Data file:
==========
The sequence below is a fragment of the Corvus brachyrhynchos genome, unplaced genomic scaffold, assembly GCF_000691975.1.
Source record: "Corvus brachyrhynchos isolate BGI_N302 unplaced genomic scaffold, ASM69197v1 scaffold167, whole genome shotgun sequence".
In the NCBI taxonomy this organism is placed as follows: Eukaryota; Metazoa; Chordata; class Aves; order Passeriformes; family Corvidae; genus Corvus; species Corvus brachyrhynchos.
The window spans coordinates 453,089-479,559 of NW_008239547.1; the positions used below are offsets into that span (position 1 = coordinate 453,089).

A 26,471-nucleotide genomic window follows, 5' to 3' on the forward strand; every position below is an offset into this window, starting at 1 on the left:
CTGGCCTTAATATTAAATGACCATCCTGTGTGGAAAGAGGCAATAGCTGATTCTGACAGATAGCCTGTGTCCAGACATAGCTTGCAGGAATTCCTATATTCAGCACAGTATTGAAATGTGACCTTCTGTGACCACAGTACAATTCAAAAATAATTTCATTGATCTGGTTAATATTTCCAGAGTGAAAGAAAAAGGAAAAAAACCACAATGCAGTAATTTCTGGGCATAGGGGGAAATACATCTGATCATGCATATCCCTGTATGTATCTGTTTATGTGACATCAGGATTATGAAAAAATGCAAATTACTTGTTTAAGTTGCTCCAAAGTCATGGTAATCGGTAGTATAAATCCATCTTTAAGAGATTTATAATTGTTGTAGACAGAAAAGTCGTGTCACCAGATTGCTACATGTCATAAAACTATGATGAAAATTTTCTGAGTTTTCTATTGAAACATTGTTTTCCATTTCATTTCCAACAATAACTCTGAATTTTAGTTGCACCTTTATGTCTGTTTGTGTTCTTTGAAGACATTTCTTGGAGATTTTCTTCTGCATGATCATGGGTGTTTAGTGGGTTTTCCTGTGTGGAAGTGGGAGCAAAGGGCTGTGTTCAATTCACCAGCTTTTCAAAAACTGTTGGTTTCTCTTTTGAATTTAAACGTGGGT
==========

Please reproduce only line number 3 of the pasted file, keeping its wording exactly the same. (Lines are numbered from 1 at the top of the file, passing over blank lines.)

In the NCBI taxonomy this organism is placed as follows: Eukaryota; Metazoa; Chordata; class Aves; order Passeriformes; family Corvidae; genus Corvus; species Corvus brachyrhynchos.